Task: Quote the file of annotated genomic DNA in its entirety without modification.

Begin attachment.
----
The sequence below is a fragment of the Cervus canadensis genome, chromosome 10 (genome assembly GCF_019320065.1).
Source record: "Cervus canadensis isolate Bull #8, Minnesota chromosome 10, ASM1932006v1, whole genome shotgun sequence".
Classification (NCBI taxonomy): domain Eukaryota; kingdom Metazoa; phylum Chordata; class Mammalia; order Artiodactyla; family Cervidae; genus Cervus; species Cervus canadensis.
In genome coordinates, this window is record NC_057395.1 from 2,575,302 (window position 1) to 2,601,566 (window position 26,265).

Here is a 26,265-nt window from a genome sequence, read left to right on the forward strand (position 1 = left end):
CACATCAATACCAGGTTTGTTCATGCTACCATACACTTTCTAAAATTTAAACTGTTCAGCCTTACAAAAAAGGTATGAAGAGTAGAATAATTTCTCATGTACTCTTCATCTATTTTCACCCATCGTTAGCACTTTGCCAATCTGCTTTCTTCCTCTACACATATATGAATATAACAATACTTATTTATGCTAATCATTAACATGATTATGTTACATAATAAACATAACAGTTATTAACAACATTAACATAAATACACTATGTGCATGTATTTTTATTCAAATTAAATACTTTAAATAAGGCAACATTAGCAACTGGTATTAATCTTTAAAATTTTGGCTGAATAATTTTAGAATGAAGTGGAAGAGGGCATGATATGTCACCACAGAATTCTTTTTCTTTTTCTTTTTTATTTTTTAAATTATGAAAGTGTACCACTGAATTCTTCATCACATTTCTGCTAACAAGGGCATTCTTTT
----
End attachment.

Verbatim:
The sequence below is a fragment of the Cervus canadensis genome, chromosome 10 (genome assembly GCF_019320065.1).
Source record: "Cervus canadensis isolate Bull #8, Minnesota chromosome 10, ASM1932006v1, whole genome shotgun sequence".
Classification (NCBI taxonomy): domain Eukaryota; kingdom Metazoa; phylum Chordata; class Mammalia; order Artiodactyla; family Cervidae; genus Cervus; species Cervus canadensis.
In genome coordinates, this window is record NC_057395.1 from 2,575,302 (window position 1) to 2,601,566 (window position 26,265).

Here is a 26,265-nt window from a genome sequence, read left to right on the forward strand (position 1 = left end):
CACATCAATACCAGGTTTGTTCATGCTACCATACACTTTCTAAAATTTAAACTGTTCAGCCTTACAAAAAAGGTATGAAGAGTAGAATAATTTCTCATGTACTCTTCATCTATTTTCACCCATCGTTAGCACTTTGCCAATCTGCTTTCTTCCTCTACACATATATGAATATAACAATACTTATTTATGCTAATCATTAACATGATTATGTTACATAATAAACATAACAGTTATTAACAACATTAACATAAATACACTATGTGCATGTATTTTTATTCAAATTAAATACTTTAAATAAGGCAACATTAGCAACTGGTATTAATCTTTAAAATTTTGGCTGAATAATTTTAGAATGAAGTGGAAGAGGGCATGATATGTCACCACAGAATTCTTTTTCTTTTTCTTTTTTATTTTTTAAATTATGAAAGTGTACCACTGAATTCTTCATCACATTTCTGCTAACAAGGGCATTCTTTT